Our Due Diligence Process

 

Introduction

 

Late in 2016, Kevin Moss and Chris Pearce looked at the suitability process for complex investments for the ValidPath network.

As part of that review they considered the third party due diligence used to support investment decisions in tax efficient products and while those reports provided very useful information, it became apparent that there were flags that were being missed. Flags that an investment committee would want to see.

And the more schemes that were looked at the more it became clear how linked this area of the investment sector is in terms of the investment companies themselves, their underlying investments and the providers of supporting administrative services.

This impacts issues such as governance and conflicts of interest and it especially puts the spotlight on exit strategies and valuation.

We also found there were issues in relation to the monitoring and administration of existing schemes where clients of our own member firms were impacted.

Due diligence coverage is also not universal. It’s fair to say that the growth orientated schemes would prefer greater exposure and we’ll aim to address some of the gaps there.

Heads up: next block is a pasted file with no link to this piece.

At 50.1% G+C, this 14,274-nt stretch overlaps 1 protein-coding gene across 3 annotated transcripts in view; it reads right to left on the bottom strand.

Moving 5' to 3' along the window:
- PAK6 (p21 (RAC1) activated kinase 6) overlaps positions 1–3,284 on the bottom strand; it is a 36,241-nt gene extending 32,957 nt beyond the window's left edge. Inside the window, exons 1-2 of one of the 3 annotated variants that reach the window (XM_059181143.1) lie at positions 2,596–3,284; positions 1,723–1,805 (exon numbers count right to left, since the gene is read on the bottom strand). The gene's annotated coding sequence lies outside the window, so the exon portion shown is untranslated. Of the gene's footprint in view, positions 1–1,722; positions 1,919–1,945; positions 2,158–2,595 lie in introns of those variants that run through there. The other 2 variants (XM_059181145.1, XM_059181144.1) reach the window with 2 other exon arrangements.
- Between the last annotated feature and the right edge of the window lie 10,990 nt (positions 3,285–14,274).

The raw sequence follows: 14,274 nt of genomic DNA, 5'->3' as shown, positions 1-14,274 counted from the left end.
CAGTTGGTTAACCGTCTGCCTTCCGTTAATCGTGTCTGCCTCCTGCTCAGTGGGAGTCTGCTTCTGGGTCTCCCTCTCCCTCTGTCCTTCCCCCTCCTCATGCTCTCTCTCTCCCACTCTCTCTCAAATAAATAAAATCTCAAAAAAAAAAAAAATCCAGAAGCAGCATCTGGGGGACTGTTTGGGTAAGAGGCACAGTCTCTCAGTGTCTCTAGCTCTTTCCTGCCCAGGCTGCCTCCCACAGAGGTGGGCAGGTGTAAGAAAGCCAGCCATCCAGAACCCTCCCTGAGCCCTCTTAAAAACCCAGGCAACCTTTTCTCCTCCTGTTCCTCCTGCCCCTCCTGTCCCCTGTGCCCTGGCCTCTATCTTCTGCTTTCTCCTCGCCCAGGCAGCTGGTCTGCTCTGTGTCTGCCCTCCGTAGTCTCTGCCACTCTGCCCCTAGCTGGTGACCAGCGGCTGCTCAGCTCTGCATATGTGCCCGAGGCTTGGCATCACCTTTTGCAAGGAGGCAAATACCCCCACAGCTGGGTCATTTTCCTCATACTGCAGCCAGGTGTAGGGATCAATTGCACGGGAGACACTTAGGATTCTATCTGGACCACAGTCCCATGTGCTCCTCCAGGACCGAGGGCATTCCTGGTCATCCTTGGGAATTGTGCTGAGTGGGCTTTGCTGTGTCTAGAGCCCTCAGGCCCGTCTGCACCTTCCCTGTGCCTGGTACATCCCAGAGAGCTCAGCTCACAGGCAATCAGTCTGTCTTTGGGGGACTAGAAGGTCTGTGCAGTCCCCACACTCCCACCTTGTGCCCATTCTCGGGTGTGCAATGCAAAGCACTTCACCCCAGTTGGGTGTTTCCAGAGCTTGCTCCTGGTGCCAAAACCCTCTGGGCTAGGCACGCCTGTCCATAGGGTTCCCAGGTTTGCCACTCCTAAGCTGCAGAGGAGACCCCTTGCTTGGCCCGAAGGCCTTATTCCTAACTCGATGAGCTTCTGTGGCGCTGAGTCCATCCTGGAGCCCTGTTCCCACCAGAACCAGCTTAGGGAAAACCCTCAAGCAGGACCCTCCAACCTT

With structured products the issues are rather simpler even if the product is not.

It really is all about what the product say on the tin and how does that compare with the list of ingredients.

And to analyse that, it isn’t enough to have a basic understanding of derivatives or a term sheet, you need to be able to independently model the product and have knowledge of how these structures are put together – what the layers of risk are, from counterparty risk to investment risk.

There may be a layer of credit default swaps, for example, even if that is not how they are described in the documentation. And you need some understanding of how the credit default swap market works – scrutiny of the term sheet is absolutely essential.

 

Process

 

While we follow a set procedure it is constantly evolving. For example, our questionnaire that we send to companies is always under review as new issues arise.

We also research those companies which we are reviewing using all the available public information we can get access to, such as at Companies House, before we generate their bespoke questionnaire. And we’ll take a close look at the biographies of the key personnel – which has proved to be quite illuminating.

But, the most productive process we use is simply what’s known as IKIWISI – I know it when I see it. That has led us to use a variety of techniques to look much deeper into complex products that just didn’t seem right for some reason.

To be clear, we are not trying to be risk adverse, we just want to make clear what the risks are and that they are badged correctly given the available information. It can’t be a perfect process, but the more diligent we are then the greater the likelyhood that any subsequent advice is able to meet the suitability test.